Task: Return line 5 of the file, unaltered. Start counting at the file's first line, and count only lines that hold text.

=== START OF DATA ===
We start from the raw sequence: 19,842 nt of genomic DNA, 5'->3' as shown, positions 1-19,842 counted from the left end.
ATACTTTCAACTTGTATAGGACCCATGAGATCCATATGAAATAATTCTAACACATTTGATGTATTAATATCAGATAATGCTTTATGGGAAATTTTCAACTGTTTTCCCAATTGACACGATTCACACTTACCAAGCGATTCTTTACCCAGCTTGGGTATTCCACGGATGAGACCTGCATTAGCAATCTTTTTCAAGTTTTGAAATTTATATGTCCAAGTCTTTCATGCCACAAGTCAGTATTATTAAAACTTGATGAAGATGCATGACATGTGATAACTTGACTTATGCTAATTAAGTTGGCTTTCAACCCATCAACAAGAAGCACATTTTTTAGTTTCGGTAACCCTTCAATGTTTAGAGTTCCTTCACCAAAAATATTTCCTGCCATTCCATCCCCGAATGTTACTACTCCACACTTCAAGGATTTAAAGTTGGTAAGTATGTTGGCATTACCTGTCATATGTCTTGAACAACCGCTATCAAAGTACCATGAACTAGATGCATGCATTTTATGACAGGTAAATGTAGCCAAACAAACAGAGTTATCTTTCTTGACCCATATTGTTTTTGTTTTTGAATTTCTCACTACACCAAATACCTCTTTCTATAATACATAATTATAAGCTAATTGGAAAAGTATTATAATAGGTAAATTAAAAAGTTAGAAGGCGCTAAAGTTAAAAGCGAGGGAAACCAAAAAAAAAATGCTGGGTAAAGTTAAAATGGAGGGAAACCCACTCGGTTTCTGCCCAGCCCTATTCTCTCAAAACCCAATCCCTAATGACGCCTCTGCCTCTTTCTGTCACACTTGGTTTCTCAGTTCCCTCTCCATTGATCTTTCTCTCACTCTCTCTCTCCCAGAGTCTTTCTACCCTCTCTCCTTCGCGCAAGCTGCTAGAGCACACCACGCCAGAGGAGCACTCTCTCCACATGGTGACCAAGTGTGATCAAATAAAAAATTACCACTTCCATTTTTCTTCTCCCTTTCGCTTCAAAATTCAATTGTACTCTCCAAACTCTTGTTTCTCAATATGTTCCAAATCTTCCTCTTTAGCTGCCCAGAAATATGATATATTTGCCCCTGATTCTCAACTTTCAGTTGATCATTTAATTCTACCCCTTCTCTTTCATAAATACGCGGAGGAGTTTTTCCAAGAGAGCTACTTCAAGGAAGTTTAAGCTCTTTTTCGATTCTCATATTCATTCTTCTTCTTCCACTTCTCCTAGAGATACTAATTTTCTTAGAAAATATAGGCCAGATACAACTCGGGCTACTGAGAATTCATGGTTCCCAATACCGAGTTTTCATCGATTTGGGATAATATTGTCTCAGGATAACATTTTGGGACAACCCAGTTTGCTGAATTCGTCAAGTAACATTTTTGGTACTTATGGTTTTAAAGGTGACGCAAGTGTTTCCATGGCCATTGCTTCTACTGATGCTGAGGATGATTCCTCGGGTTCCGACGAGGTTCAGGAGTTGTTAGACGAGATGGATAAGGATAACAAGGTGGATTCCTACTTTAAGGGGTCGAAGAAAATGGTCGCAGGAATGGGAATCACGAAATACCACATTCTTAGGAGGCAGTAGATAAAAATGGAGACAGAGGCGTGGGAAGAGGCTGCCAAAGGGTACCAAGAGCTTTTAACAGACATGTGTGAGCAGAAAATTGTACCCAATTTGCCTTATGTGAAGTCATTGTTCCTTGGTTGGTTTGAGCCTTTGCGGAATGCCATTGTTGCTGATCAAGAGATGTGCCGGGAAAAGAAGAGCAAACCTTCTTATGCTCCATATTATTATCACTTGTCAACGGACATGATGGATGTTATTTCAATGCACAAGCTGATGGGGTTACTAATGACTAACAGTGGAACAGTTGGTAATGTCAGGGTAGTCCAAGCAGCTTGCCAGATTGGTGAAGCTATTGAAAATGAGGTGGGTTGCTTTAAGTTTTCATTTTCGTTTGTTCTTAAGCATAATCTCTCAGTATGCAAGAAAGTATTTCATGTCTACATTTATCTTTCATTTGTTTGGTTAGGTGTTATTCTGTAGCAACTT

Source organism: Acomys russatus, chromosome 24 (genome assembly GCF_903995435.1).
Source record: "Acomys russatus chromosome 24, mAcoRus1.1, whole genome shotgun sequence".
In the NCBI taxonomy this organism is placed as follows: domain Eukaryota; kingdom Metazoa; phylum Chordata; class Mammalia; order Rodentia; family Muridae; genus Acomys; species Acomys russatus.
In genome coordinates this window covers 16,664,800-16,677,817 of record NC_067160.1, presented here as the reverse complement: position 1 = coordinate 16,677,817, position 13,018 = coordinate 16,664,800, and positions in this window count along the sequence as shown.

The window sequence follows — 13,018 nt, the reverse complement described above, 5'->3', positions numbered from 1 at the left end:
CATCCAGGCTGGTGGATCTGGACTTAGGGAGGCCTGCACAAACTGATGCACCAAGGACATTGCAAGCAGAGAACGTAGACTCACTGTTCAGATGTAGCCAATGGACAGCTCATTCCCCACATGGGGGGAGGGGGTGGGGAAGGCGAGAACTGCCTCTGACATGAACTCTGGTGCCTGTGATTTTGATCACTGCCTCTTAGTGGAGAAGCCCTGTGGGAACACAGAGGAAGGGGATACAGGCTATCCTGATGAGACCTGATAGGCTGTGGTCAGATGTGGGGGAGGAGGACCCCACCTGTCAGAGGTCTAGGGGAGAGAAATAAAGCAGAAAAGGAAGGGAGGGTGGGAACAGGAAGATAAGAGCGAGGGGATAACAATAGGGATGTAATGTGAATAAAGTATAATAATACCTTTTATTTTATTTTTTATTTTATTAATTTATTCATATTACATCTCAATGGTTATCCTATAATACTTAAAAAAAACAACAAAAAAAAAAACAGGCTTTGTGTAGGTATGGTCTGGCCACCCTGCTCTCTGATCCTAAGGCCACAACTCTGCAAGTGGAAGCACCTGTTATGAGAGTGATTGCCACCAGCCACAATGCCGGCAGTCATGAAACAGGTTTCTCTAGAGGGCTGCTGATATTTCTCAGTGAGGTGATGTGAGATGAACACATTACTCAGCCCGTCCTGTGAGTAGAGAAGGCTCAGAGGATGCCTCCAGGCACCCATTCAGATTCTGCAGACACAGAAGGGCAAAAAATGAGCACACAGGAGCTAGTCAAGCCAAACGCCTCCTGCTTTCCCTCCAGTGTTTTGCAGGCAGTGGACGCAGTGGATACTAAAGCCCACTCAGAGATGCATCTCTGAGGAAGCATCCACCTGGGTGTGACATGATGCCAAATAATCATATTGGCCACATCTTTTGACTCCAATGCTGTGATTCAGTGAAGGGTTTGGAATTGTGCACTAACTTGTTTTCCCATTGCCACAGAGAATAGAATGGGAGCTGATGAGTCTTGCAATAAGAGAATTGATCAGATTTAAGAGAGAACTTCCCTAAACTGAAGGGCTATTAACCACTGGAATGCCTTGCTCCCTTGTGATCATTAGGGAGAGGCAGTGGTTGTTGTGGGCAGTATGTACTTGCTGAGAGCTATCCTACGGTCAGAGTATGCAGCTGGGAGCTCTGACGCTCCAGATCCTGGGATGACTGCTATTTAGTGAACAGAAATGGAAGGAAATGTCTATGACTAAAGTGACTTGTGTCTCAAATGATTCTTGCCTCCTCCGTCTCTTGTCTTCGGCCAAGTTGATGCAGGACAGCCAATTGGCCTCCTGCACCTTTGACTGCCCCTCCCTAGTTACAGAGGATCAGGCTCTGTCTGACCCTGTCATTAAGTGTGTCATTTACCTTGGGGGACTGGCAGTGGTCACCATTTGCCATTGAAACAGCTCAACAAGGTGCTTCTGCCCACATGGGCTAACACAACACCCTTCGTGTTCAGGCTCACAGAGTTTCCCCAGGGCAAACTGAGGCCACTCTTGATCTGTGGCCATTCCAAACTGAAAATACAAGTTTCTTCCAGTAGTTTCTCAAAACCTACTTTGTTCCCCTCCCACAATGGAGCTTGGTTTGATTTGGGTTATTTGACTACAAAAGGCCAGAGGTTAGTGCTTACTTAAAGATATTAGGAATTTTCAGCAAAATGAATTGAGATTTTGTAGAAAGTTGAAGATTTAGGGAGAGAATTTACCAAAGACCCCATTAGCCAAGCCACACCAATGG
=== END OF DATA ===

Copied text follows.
In the NCBI taxonomy this organism is placed as follows: domain Eukaryota; kingdom Metazoa; phylum Chordata; class Mammalia; order Rodentia; family Muridae; genus Acomys; species Acomys russatus.